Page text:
# Monoclinic anisotropy

${\displaystyle \{c_{\alpha \beta }\}={\begin{pmatrix}c_{11}&c_{12}&c_{13}&0&0&c_{16}\\c_{12}&c_{22}&c_{23}&0&0&c_{26}\\c_{13}&c_{23}&c_{33}&0&0&c_{36}\\0&0&0&c_{44}&0&0\\0&0&0&0&c_{55}&0\\c_{16}&c_{26}&c_{36}&0&0&c_{66}\\\end{pmatrix}}}$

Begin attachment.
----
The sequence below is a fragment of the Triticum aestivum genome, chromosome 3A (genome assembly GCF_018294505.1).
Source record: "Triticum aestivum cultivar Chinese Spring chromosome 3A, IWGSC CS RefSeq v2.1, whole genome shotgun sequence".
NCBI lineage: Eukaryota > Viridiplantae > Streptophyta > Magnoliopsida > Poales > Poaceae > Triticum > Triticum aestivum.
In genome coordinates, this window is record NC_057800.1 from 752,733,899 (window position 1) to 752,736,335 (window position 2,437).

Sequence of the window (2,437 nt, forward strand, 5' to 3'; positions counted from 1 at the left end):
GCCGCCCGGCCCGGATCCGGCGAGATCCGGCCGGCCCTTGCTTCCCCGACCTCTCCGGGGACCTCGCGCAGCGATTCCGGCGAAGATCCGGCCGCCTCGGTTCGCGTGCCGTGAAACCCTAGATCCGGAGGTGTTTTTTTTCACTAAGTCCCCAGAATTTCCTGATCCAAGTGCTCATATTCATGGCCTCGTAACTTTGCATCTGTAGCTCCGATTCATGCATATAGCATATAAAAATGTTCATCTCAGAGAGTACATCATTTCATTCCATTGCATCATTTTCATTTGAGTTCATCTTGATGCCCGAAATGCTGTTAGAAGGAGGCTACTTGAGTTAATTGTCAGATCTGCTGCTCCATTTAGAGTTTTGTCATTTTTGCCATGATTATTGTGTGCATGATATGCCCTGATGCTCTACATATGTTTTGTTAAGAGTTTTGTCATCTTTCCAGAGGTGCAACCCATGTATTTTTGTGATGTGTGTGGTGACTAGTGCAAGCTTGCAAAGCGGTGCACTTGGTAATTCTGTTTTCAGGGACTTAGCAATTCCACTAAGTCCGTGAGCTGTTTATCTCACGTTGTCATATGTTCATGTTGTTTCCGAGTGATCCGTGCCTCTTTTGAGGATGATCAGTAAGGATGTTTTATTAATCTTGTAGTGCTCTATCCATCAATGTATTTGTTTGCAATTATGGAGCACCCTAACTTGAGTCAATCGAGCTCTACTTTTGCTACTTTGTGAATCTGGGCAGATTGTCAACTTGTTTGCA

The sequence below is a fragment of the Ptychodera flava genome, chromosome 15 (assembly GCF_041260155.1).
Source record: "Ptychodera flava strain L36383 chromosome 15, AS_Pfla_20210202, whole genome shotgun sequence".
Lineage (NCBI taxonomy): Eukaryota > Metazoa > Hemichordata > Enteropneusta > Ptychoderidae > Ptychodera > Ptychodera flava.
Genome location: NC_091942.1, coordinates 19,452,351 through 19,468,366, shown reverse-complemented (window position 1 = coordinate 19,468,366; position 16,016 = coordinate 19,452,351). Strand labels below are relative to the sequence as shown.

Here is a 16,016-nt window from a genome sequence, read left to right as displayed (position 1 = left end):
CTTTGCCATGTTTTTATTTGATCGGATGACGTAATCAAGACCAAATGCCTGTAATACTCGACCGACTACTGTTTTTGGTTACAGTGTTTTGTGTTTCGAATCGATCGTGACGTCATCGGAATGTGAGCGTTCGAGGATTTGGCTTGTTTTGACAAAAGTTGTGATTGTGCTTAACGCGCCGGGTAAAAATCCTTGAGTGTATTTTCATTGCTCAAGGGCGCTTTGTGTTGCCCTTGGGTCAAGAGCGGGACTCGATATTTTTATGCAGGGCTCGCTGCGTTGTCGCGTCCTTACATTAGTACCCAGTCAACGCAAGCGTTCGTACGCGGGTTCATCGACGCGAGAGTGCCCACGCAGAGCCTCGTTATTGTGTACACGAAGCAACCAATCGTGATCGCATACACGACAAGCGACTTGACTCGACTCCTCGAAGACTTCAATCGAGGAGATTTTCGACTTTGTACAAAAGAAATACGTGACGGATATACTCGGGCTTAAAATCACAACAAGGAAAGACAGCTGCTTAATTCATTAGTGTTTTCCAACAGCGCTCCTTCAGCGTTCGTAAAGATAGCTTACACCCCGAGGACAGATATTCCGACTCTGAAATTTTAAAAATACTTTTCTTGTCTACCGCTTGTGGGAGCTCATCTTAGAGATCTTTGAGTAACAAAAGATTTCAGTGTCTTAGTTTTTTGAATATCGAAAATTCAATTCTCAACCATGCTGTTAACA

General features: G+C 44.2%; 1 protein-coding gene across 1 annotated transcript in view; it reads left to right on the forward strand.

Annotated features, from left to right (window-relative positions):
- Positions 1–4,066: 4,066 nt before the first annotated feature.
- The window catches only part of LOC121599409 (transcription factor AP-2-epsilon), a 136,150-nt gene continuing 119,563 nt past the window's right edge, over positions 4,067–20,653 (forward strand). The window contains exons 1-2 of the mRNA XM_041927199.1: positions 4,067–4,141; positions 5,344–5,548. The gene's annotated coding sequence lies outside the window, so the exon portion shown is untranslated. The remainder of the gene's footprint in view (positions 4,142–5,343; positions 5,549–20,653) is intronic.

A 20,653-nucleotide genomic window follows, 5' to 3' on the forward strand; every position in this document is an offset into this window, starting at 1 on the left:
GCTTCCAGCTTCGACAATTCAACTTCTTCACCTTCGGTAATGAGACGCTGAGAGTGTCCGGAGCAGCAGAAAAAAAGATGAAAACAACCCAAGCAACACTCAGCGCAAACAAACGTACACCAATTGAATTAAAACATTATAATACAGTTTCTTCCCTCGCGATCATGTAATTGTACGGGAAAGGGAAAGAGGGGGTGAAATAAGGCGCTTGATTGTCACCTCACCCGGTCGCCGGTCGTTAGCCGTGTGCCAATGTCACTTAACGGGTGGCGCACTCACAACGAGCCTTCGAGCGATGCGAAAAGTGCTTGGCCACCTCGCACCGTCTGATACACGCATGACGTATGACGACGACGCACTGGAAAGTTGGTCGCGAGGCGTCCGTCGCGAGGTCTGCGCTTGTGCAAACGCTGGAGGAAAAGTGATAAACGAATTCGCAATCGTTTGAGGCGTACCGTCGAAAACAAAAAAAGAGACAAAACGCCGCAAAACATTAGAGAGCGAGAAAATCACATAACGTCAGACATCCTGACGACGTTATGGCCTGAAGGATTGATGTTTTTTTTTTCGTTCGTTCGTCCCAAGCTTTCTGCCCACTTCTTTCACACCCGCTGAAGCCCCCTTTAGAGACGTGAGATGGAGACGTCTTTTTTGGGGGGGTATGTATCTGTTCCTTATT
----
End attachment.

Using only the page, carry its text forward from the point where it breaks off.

Assuming that the one symmetry plane is horizontal, and that the survey coordinate system has one axis vertical, it is common that the horizontal axes of the survey coordinate system are not aligned with those of the principal coordinate system. In this case, the stiffness matrix (referred to the survey coordinate system) has the same form as above, but with ${\displaystyle c_{45}=c_{54}}$ non-zero, so that effectively there are 13 elements to determine. Dealing with such systems is beyond the limit of feasibility in 2020; the same is true for all lower symmetries.[1]